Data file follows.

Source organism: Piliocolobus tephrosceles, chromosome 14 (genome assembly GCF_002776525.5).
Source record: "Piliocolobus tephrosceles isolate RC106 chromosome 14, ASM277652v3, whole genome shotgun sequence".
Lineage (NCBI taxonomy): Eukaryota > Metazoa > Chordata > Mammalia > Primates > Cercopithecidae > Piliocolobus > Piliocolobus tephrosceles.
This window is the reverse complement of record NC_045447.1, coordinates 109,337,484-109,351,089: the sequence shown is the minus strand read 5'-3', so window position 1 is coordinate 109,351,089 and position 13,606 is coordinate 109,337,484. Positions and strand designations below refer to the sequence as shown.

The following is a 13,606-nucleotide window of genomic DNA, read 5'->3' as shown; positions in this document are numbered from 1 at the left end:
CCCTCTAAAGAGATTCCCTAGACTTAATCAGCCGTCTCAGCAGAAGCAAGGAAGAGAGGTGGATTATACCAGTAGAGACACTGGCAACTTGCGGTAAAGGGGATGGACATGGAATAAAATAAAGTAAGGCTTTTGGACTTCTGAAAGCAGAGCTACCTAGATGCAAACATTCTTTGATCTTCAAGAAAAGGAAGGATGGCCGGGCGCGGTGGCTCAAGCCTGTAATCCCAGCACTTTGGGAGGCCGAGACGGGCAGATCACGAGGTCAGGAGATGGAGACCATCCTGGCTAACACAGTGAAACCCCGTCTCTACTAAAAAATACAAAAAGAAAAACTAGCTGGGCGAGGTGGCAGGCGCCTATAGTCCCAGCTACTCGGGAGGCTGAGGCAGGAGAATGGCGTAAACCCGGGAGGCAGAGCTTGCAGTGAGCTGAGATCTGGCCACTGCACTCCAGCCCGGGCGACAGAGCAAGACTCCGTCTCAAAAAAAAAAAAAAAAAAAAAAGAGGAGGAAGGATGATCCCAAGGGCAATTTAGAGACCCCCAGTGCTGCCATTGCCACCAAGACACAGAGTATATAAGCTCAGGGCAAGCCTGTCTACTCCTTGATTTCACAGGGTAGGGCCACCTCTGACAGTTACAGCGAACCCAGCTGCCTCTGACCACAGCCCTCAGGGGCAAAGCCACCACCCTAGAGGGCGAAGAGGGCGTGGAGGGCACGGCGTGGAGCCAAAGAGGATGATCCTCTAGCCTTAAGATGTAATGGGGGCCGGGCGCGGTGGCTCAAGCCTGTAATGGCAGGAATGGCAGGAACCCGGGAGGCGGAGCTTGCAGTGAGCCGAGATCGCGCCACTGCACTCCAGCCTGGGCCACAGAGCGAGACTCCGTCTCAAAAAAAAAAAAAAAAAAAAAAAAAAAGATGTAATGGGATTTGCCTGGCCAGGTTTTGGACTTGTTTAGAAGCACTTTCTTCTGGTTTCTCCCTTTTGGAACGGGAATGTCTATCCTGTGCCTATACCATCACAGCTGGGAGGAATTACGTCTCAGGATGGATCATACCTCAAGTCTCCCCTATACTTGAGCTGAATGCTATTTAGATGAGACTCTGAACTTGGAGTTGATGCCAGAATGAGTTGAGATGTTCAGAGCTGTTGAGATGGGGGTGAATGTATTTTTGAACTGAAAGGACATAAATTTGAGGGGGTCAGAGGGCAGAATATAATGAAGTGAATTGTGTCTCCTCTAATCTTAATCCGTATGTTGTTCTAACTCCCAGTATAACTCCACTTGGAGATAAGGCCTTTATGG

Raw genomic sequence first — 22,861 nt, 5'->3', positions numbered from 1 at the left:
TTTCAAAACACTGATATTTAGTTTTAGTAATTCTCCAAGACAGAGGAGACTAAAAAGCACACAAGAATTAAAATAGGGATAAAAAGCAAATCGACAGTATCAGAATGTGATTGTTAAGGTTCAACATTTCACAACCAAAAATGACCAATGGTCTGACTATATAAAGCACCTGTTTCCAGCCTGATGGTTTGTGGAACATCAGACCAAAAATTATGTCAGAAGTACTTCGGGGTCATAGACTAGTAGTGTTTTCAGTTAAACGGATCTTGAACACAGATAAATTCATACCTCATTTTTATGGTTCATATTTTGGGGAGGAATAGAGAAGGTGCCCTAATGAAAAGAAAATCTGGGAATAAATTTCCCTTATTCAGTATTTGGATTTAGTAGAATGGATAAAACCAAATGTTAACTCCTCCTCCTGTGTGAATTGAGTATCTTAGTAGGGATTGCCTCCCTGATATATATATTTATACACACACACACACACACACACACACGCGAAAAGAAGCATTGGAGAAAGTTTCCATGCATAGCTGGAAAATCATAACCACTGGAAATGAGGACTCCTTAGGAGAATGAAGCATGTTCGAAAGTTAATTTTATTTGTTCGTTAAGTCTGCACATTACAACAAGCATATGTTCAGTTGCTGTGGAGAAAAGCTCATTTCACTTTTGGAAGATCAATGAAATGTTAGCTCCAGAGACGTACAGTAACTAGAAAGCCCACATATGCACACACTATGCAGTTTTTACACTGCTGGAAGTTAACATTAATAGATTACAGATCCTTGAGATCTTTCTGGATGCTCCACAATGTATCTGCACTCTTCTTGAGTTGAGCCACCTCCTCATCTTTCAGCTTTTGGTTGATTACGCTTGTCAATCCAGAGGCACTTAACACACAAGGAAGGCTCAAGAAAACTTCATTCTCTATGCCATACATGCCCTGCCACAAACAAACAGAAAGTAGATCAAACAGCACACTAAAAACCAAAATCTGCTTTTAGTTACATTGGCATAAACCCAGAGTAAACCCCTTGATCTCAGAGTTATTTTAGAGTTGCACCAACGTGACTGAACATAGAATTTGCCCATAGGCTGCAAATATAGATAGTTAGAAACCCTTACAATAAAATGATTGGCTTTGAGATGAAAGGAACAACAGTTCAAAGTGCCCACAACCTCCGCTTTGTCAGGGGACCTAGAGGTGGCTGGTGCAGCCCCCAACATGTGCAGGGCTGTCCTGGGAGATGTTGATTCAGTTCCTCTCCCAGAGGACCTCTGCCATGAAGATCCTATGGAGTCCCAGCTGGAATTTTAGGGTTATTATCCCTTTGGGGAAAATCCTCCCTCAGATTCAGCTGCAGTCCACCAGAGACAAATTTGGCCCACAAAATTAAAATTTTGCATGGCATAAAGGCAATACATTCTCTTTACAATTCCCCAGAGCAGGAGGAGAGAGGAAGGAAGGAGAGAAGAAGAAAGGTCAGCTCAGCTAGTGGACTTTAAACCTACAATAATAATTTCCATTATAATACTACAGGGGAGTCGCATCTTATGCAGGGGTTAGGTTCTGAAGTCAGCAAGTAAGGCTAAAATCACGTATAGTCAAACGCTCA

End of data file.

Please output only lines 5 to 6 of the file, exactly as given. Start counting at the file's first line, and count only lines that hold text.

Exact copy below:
The following is a 13,606-nucleotide window of genomic DNA, read 5'->3' as shown; positions in this document are numbered from 1 at the left end:
CCCTCTAAAGAGATTCCCTAGACTTAATCAGCCGTCTCAGCAGAAGCAAGGAAGAGAGGTGGATTATACCAGTAGAGACACTGGCAACTTGCGGTAAAGGGGATGGACATGGAATAAAATAAAGTAAGGCTTTTGGACTTCTGAAAGCAGAGCTACCTAGATGCAAACATTCTTTGATCTTCAAGAAAAGGAAGGATGGCCGGGCGCGGTGGCTCAAGCCTGTAATCCCAGCACTTTGGGAGGCCGAGACGGGCAGATCACGAGGTCAGGAGATGGAGACCATCCTGGCTAACACAGTGAAACCCCGTCTCTACTAAAAAATACAAAAAGAAAAACTAGCTGGGCGAGGTGGCAGGCGCCTATAGTCCCAGCTACTCGGGAGGCTGAGGCAGGAGAATGGCGTAAACCCGGGAGGCAGAGCTTGCAGTGAGCTGAGATCTGGCCACTGCACTCCAGCCCGGGCGACAGAGCAAGACTCCGTCTCAAAAAAAAAAAAAAAAAAAAAAGAGGAGGAAGGATGATCCCAAGGGCAATTTAGAGACCCCCAGTGCTGCCATTGCCACCAAGACACAGAGTATATAAGCTCAGGGCAAGCCTGTCTACTCCTTGATTTCACAGGGTAGGGCCACCTCTGACAGTTACAGCGAACCCAGCTGCCTCTGACCACAGCCCTCAGGGGCAAAGCCACCACCCTAGAGGGCGAAGAGGGCGTGGAGGGCACGGCGTGGAGCCAAAGAGGATGATCCTCTAGCCTTAAGATGTAATGGGGGCCGGGCGCGGTGGCTCAAGCCTGTAATGGCAGGAATGGCAGGAACCCGGGAGGCGGAGCTTGCAGTGAGCCGAGATCGCGCCACTGCACTCCAGCCTGGGCCACAGAGCGAGACTCCGTCTCAAAAAAAAAAAAAAAAAAAAAAAAAAAGATGTAATGGGATTTGCCTGGCCAGGTTTTGGACTTGTTTAGAAGCACTTTCTTCTGGTTTCTCCCTTTTGGAACGGGAATGTCTATCCTGTGCCTATACCATCACAGCTGGGAGGAATTACGTCTCAGGATGGATCATACCTCAAGTCTCCCCTATACTTGAGCTGAATGCTATTTAGATGAGACTCTGAACTTGGAGTTGATGCCAGAATGAGTTGAGATGTTCAGAGCTGTTGAGATGGGGGTGAATGTATTTTTGAACTGAAAGGACATAAATTTGAGGGGGTCAGAGGGCAGAATATAATGAAGTGAATTGTGTCTCCTCTAATCTTAATCCGTATGTTGTTCTAACTCCCAGTATAACTCCACTTGGAGATAAGGCCTTTATGG